BACKGROUND: First-degree relatives of type 2 diabetes patients are at risk of developing diabetes and they display several metabolic and hormonal perturbations. The interplay between insulin resistance, steroid hormones and circulating leptin is, however, still not fully explored in this group.
DESIGN: Thirty-three healthy first-degree relatives of type 2 diabetic patients (relatives; M/F 19/14) were compared to 33 healthy subjects without a family history of diabetes (controls) and the groups were matched for gender, age and body mass index (BMI). We performed euglycaemic hyperinsulinaemic clamps and blood was sampled for hormone analyses.
RESULTS: Relatives exhibited decreased insulin sensitivity (index of metabolic clearance rate of glucose; MCRI) but when genders were analysed separately, this difference was significant only in males (11.3 +/- 1.3 vs. 15.0 +/- 1.5 units, means +/- SEM, P = 0.030). In male relatives morning cortisol and testosterone levels were lower, whereas leptin was higher than in male controls (P = 0.018, 0.008 and 0.063, respectively). In male relatives plasma testosterone levels were significantly associated with insulin sensitivity (r = 0.48, P = 0.040). Circulating leptin levels were inversely correlated with insulin sensitivity in all subject groups (r-values -0.49 to -0.66; P < 0.05, except in female control subjects P = 0.063). These associations were present also when age and BMI or waist:hip ratio were included in stepwise multiple regression analyses.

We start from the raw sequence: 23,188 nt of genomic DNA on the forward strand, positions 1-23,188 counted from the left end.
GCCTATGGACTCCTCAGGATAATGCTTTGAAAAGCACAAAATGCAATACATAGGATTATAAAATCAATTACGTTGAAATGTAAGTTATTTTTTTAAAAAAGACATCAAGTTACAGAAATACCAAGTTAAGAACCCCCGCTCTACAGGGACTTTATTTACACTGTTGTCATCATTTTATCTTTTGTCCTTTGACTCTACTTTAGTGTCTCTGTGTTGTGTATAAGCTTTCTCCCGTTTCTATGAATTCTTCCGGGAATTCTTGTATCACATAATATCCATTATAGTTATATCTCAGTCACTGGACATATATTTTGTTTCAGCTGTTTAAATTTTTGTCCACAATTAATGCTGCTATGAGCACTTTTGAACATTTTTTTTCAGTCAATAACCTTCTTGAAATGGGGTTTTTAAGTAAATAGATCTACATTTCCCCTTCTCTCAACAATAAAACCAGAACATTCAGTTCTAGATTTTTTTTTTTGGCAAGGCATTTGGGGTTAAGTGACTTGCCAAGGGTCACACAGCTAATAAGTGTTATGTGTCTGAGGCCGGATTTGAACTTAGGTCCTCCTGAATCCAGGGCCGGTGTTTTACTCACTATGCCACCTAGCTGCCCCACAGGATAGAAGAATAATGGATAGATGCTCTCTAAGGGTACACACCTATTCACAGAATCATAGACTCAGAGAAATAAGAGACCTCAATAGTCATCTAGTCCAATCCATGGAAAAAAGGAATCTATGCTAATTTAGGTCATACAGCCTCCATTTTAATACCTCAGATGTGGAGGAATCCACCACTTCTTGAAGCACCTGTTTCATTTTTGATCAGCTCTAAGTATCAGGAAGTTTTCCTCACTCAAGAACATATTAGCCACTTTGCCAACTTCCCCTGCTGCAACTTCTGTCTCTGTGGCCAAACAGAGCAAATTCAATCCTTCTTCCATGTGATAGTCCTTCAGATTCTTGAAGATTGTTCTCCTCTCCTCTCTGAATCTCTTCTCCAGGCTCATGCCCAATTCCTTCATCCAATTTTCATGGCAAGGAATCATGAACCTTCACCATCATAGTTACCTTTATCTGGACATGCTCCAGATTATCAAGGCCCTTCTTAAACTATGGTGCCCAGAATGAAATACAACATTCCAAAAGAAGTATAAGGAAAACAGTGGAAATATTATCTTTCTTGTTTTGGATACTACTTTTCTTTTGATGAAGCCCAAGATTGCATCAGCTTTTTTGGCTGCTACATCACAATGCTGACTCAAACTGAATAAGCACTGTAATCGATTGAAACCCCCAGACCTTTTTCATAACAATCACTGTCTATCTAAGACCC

CONCLUSION: Male subjects genetically predisposed for type 2 diabetes display several endocrine abnormalities including leptin, cortisol and testosterone levels. Dysregulation of these hormones may be important in the development of insulin resistance and type 2 diabetes.
2002. Vol. 32, no 3, 172-8 p.